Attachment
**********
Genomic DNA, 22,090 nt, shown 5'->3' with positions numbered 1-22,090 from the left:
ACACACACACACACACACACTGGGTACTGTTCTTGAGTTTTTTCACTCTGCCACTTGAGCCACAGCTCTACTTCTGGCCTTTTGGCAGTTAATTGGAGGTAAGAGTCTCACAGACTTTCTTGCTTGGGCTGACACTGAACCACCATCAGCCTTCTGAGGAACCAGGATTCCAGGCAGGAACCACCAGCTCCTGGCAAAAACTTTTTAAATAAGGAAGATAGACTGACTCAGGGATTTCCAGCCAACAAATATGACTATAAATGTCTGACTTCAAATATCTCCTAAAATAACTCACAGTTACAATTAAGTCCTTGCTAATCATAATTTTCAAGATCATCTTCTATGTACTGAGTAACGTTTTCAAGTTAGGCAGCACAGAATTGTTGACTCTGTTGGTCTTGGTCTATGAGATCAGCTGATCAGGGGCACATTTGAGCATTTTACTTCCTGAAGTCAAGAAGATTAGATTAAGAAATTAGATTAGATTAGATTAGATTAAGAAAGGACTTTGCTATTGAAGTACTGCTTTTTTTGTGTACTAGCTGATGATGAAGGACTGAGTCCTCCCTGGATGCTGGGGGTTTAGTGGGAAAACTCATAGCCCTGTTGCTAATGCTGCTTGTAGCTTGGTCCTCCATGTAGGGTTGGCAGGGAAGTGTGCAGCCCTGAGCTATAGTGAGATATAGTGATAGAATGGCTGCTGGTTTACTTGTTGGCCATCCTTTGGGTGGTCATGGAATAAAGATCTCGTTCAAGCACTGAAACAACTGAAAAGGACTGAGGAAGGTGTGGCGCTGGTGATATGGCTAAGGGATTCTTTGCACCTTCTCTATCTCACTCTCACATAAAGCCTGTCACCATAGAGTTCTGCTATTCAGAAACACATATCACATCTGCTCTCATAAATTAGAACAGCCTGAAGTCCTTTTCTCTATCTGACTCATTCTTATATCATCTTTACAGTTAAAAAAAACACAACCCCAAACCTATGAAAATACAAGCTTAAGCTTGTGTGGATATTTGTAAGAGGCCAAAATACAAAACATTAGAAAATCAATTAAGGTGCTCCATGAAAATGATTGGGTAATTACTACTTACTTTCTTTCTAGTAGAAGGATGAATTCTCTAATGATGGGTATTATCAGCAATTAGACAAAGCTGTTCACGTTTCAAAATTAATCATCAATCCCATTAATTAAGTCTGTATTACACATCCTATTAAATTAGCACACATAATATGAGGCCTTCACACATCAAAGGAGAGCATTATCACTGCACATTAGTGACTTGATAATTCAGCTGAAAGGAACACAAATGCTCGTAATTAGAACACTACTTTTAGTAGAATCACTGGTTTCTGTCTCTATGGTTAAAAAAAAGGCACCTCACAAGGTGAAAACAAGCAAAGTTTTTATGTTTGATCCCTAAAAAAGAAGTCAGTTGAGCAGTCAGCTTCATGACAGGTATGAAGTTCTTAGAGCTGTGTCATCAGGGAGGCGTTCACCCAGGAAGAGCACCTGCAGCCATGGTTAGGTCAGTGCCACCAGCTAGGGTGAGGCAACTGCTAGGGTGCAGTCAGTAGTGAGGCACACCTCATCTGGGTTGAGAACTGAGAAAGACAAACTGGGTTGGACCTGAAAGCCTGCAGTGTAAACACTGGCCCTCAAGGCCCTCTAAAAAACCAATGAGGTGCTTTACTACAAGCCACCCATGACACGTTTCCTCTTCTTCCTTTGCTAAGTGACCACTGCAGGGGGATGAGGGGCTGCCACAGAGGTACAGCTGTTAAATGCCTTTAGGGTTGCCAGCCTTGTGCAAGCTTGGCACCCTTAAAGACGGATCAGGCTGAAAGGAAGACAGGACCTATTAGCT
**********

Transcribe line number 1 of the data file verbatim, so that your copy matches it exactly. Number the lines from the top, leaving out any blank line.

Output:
Genomic DNA, 22,090 nt, shown 5'->3' with positions numbered 1-22,090 from the left: